[0032] The operation of the cleaning system 100 is described with reference to FIGS. 1, 2 and 3. At step 302, a semiconductor wafer to be cleaned, e.g., the semiconductor wafer W, is placed on the wafer support structure 124 of the single-wafer cleaning unit 104. Next, at step 304, remaining cleaning fluid in the chamber 204 of the nozzle assembly 102 is discarded by ejecting the cleaning fluid away from the semiconductor wafer. Step 304 may be performed prior to step 302. In the exemplary embodiment, the remaining cleaning fluid in the chamber is discarded by supplying pressurized air into the chamber through the airflow control mechanism 217, which ejects the remaining cleaning fluid through the pressure spring valve 218. Next, at step 306, the wafer support structure 124 is rotated by the motor 126, which rotates the semiconductor wafer on the wafer support structure. At step 308, the nozzle assembly is moved over the surface of the semiconductor wafer by the nozzle drive mechanism 130. Next, at step 310, one or more of the three-way valves 206-212 of the nozzle assembly are switched to the open state, allowing the input fluids to flow through the switched three-way valves into the chamber 204 of the nozzle assembly. In the exemplary embodiment, the flow of the input fluids into the chamber forces the air in the chamber to escape through the airflow control mechanism. At step 312, an acoustic energy is generated within the nozzle assembly by the acoustic transducer 214, imparting the acoustic energy to the input fluids in the chamber. In the exemplary embodiment, the generated acoustic energy is strong enough to assist in the mixing of the input fluids in the chamber and to assist in the removal of particulates on the surface of the semiconductor wafer.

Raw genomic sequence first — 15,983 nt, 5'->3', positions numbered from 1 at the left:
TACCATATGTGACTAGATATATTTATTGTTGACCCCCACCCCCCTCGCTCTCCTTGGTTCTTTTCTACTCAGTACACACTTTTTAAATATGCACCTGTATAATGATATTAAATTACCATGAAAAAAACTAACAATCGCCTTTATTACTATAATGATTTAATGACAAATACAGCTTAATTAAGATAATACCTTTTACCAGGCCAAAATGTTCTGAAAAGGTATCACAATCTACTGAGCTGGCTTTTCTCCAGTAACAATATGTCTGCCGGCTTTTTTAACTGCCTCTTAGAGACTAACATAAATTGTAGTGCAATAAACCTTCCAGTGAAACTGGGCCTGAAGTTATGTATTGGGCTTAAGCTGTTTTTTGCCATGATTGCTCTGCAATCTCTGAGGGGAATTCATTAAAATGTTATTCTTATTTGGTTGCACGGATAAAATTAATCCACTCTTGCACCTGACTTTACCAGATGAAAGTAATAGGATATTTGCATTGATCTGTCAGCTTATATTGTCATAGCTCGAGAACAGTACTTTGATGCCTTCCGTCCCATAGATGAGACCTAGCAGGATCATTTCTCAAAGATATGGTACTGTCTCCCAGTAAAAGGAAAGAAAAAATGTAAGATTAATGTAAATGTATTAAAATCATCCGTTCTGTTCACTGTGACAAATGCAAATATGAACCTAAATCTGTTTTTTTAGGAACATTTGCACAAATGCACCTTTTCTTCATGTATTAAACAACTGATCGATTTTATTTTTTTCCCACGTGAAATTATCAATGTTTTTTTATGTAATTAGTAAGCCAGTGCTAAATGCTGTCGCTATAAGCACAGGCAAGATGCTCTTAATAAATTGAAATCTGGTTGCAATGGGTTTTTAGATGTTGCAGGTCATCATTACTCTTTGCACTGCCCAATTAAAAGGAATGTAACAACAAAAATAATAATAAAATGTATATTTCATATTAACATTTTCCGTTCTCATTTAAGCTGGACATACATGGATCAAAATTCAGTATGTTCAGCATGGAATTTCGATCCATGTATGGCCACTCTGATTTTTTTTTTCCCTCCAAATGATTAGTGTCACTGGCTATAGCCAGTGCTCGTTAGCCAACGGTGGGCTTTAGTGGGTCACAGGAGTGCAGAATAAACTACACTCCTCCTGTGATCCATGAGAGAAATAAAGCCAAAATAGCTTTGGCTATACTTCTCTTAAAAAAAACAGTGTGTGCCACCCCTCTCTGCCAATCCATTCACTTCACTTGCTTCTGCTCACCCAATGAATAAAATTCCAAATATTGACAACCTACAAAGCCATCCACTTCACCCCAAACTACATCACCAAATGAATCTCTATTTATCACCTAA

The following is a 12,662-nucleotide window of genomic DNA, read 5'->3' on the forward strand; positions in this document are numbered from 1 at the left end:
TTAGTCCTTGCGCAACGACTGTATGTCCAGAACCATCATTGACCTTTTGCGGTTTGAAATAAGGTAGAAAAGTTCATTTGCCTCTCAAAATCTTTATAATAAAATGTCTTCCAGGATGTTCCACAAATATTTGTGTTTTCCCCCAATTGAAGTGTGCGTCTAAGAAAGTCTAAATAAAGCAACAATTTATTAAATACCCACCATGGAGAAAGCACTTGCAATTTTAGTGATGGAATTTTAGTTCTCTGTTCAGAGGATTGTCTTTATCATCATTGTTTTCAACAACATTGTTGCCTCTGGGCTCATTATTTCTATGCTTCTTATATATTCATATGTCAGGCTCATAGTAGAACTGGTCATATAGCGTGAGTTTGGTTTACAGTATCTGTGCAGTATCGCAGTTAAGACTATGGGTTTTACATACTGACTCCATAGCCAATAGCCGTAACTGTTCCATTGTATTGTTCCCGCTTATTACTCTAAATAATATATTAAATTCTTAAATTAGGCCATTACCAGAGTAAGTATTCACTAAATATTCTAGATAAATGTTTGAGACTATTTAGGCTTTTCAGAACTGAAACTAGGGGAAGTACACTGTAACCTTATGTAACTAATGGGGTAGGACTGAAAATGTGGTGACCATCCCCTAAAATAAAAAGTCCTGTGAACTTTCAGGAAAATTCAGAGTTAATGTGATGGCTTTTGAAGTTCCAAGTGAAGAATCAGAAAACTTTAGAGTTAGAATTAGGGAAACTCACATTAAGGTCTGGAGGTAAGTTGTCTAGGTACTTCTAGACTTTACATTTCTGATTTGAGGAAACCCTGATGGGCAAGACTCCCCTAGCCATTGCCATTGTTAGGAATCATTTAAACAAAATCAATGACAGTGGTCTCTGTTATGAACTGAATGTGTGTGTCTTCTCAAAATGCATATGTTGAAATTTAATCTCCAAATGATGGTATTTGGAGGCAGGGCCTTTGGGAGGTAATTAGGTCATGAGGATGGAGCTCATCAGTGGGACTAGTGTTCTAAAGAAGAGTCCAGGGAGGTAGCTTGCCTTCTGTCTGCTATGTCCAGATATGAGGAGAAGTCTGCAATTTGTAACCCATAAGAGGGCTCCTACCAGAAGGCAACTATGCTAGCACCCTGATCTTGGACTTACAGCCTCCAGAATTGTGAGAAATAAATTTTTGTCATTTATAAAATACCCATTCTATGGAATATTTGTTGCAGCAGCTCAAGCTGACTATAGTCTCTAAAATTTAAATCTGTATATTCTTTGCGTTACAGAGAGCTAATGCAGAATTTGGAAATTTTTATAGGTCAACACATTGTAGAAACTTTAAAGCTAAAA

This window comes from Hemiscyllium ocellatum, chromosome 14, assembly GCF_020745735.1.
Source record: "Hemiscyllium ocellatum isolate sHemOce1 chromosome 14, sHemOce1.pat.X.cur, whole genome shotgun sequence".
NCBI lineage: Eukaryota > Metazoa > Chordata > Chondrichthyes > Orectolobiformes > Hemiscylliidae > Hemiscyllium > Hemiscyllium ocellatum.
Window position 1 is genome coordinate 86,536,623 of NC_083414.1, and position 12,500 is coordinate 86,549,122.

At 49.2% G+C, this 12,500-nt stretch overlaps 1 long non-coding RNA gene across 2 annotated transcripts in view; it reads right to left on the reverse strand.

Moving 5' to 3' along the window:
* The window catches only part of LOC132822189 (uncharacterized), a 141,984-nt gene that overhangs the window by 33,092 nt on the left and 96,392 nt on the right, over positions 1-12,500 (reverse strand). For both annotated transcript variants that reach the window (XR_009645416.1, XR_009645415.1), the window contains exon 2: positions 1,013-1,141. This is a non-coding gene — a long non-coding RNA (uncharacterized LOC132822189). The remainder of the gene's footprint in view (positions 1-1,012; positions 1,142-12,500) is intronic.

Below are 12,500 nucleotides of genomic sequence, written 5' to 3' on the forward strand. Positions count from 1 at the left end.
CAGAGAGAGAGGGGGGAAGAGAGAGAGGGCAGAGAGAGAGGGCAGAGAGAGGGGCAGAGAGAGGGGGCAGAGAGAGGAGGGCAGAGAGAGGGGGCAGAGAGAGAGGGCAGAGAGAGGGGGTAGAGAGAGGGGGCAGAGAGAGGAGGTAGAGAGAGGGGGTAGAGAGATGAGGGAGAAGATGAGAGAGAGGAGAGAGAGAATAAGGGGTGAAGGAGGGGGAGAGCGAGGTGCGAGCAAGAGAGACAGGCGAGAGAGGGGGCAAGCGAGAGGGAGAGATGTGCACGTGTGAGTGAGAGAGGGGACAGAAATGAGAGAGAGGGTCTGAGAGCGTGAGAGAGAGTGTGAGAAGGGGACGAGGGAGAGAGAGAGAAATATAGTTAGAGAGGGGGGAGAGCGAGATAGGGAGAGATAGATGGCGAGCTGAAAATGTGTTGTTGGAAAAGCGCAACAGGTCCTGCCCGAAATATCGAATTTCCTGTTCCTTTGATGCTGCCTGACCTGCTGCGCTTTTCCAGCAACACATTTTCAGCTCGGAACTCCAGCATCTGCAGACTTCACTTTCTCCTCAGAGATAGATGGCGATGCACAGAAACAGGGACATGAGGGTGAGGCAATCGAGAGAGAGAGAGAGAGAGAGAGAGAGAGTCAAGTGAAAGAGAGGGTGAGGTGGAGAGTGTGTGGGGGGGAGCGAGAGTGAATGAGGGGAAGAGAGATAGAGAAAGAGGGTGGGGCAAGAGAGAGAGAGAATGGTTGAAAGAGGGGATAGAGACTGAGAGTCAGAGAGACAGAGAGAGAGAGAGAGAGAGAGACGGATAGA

[0033] Next, at step 314, the pressure spring valve 216 of the nozzle assembly 102 is opened to dispense the cleaning fluid from the chamber 204 onto the surface of the semiconductor wafer. The cleaning fluid may be a mixture of input fluids or an individual input fluid. In the exemplary embodiment, the cleaning fluid is ejected as the nozzle assembly is moved across the surface of the semiconductor wafer to apply the cleaning fluid over the entire wafer surface. At step 316, a determination is made as to whether further cleaning is needed. This determination is dependent on the particular cleaning process being performed. If further cleaning is needed, the process proceeds back to step 304, and steps 304-316 are repeated. However, if further cleaning is not needed, then the process proceeds to step 318, at which the cleaned semiconductor wafer is removed from the single-wafer cleaning unit 104. Next, the process proceeds back to step 302, at which another semiconductor wafer to be cleaned is placed on the wafer support structure and the entire process is repeated.